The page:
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Smoke doesn't always mean fire - The Epilogue

I didn't expect to write a epilogue at the end of this story; although in fairness I didn't expect many people to read this story outside my circle of friends, both personal and professional. However, I have received a lot of questions either through Reddit threads, comments, replies, or direct messages on the 20 Years Done Facebook page.

Even though I have told a chronological account of the SrA Tyler Perkie story, I think it's important to reflect on some of the events and provide a bit more insight into my thoughts or experiences.

Let's talk about loyalty first.

I'm sure Lt Col Martin and his cronies saw my behavior as disloyal. But to me he didn't really earn my loyalty beyond the cursory loyalty I was required to give by law [i.e. follow lawful orders]. Like many people, I am loyal to my ideals above all else. That isn't to say I'm not a loyal person. I'm just loyal to those that share my values and concepts of right and wrong, justice and injustice. In those instances we are all in a moral alignment.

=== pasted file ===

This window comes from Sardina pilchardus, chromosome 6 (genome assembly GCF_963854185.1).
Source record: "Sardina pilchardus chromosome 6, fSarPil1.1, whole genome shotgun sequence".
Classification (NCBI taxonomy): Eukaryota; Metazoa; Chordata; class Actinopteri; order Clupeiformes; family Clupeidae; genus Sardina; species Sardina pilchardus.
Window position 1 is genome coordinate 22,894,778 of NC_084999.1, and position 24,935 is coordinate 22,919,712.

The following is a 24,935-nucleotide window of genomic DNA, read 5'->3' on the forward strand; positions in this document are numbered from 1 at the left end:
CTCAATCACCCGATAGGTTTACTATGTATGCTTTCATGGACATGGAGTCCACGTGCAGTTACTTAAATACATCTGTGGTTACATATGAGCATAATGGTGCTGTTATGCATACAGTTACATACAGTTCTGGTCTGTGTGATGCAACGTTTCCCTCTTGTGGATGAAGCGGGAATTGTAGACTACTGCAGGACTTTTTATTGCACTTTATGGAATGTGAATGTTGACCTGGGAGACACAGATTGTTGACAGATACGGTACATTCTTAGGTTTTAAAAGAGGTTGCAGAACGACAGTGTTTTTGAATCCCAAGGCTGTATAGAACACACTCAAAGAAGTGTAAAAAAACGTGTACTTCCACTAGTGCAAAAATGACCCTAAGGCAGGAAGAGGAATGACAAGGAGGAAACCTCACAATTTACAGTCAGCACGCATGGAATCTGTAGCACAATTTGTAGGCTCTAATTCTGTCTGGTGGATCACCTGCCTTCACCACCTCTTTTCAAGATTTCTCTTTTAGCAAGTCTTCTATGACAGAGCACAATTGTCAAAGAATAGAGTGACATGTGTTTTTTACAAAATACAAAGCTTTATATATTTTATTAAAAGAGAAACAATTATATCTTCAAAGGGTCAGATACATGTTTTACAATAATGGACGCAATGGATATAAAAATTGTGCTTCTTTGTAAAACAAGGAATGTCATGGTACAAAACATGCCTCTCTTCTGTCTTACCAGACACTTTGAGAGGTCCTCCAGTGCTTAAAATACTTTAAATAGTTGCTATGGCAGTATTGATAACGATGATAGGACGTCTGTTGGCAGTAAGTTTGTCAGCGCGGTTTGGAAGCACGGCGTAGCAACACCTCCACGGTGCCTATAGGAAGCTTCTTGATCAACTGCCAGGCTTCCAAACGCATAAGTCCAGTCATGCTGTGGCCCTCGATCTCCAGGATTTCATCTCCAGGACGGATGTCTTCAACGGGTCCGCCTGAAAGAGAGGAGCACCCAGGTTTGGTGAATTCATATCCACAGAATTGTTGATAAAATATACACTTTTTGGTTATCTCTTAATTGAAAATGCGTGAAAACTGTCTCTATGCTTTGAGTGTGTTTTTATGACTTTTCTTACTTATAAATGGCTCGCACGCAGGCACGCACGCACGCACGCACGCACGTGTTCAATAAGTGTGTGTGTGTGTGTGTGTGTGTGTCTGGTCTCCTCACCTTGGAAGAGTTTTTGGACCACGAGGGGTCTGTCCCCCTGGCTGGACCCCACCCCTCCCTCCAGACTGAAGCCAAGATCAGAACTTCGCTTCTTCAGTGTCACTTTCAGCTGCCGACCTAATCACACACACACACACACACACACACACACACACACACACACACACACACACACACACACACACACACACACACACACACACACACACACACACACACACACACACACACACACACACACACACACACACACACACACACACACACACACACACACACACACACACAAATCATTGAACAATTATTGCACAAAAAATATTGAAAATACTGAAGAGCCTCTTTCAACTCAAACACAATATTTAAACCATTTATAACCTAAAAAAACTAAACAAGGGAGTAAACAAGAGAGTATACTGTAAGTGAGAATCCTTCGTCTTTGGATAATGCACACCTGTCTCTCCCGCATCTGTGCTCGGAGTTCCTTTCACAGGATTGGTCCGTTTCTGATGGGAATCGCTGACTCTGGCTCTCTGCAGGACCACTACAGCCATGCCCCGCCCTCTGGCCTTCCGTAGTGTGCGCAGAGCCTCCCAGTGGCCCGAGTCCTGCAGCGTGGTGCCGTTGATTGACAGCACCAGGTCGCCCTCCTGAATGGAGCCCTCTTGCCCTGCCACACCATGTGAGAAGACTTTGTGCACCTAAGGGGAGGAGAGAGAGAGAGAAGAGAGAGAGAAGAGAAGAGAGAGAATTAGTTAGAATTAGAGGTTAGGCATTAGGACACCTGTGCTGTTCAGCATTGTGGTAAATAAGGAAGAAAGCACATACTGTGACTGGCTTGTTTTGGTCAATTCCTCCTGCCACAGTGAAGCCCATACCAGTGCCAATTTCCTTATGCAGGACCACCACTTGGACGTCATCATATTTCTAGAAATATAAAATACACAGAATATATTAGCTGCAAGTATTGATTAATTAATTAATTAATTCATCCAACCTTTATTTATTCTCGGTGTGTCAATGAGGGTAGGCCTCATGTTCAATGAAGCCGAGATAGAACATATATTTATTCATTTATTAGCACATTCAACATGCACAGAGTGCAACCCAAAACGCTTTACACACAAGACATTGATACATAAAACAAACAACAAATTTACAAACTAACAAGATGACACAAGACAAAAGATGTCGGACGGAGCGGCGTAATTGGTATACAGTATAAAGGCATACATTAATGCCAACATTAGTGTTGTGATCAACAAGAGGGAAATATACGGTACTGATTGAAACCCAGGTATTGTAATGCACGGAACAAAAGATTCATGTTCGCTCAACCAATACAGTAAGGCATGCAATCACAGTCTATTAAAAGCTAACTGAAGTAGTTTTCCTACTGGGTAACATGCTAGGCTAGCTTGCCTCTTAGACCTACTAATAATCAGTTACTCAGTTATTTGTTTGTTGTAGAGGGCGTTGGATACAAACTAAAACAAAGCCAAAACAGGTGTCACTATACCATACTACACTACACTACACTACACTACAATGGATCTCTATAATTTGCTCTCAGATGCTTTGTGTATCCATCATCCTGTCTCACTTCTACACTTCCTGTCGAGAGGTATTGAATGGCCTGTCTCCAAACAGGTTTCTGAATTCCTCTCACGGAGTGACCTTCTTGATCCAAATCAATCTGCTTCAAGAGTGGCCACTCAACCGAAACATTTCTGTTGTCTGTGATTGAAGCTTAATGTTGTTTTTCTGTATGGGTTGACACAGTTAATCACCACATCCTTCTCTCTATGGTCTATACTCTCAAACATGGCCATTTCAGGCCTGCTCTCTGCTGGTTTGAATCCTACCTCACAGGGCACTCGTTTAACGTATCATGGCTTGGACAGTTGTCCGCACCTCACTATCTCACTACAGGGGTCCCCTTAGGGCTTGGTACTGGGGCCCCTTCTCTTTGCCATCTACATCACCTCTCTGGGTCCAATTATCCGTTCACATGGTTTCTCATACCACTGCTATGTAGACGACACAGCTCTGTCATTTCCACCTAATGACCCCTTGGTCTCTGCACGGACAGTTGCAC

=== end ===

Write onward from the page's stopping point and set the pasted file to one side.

Loyalty is simply a hierarchy. In this case, Lt Col Martin was really low in mine.

What seems to be more perplexing is that Lt Col Martin expected personal loyalty from me without him doing anything to earn it. I have had many people work for me. Some of them didn't like me at the time [and I suspect some of them still don't like me to this day]. Do I expect loyalty from them? Nah, I didn't earn it. My actions didn't align with their perception of a good person so they wouldn't go out on a limb for me. I imagine we all have people that slot into one category or another.